Send to

Choose Destination
Arthroscopy. 2005 Feb;21(2):211-23.

Factors predicting functional and radiographic outcomes after arthroscopic partial meniscectomy: a review of the literature.

Author information

Harvard Medical School, Brigham and Women's Hospital, Boston, Massachusetts 02115, USA.


We reviewed articles examining the associations between factors identifiable before or during arthroscopic partial meniscectomy (APM) and functional and radiographic outcomes. We assessed the magnitude of effect and statistical significance of associations between predictor variables and outcomes within each study. We then qualitatively synthesized these observations across multiple studies. Twenty-five studies met our criteria for inclusion. Eight of the studies had a prospective design. There were no randomized, controlled trials. The studies had important methodological limitations. Greater size of meniscal resection and female gender showed the strongest and most consistent associations with greater radiographic evidence of osteoarthritis across multiple studies. Greater articular cartilage degeneration assessed at surgery, greater size of meniscal resection, greater laxity of the anterior cruciate ligament, and prior surgery on the index knee were the strongest predictors of worse functional outcomes. Patients with worse preoperative health status (SF-36 score <60), Workers' Compensation, and pending litigation had worse functional outcomes, but these factors were examined in only 1 study. There was consistently no significant difference in radiographic or functional outcome between medial or lateral meniscal injury. Clinicians should incorporate these predictors of outcome into their conversations with patients regarding the advantages and drawbacks of APM.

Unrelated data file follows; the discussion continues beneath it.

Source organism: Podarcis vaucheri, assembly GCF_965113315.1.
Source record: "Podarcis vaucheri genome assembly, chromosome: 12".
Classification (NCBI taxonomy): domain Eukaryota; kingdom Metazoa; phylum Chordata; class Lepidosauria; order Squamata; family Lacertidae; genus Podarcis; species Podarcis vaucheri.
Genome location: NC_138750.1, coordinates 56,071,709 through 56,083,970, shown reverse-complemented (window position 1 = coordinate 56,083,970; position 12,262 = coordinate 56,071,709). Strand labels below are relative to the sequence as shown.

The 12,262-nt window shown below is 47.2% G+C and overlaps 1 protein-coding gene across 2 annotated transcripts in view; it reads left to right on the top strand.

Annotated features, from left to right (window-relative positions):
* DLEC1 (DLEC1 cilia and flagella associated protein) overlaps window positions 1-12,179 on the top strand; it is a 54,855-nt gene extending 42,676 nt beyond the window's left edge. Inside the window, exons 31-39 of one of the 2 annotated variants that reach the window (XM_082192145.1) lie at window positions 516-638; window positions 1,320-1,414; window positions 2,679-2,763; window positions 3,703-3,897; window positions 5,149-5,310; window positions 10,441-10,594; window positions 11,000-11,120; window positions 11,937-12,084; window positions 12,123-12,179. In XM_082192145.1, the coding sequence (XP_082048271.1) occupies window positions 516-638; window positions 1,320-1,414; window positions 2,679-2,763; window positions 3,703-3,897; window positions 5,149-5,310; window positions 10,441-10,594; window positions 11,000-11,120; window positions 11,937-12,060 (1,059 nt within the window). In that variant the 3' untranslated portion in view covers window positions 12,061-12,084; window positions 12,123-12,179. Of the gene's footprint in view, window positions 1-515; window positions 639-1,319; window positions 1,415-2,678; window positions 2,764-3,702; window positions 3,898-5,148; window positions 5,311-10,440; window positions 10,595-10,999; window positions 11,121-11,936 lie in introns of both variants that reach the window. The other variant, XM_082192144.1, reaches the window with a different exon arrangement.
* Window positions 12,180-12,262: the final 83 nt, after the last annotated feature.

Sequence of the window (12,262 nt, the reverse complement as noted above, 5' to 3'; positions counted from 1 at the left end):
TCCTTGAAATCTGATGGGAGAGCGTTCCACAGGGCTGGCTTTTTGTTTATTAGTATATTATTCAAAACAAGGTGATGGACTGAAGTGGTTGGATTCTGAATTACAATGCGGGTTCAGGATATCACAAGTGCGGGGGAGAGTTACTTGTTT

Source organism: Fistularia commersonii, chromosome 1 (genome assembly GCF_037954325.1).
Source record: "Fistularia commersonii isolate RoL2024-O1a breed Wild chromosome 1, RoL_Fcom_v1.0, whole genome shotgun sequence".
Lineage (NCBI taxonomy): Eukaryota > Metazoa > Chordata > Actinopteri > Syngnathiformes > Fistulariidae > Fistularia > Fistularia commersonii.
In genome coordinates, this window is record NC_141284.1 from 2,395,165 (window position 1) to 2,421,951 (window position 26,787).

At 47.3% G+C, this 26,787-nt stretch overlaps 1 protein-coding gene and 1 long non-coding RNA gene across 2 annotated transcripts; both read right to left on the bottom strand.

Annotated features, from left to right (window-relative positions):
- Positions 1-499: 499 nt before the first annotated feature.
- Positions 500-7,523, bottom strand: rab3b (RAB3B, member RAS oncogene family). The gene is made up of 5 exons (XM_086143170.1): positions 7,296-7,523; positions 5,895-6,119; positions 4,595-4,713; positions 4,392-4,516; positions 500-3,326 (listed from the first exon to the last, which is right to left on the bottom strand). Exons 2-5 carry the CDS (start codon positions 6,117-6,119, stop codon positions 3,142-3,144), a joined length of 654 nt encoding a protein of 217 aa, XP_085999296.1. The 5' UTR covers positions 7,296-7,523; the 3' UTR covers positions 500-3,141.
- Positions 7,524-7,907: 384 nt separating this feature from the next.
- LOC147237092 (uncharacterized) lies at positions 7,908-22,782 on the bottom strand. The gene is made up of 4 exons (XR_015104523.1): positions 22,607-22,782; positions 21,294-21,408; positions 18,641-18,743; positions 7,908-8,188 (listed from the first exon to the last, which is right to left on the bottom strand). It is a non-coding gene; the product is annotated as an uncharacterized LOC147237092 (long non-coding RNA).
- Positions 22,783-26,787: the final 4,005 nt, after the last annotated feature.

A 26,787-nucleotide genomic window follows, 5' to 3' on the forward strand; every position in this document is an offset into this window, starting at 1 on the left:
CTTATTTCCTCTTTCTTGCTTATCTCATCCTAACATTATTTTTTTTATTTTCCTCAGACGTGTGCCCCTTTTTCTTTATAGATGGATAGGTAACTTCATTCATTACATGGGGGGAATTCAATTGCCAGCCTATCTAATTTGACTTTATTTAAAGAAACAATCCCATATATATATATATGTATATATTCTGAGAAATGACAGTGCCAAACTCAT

[Indexed for MEDLINE]

Supplemental Content

Full text links

Icon for Elsevier Science
Loading ...
Support Center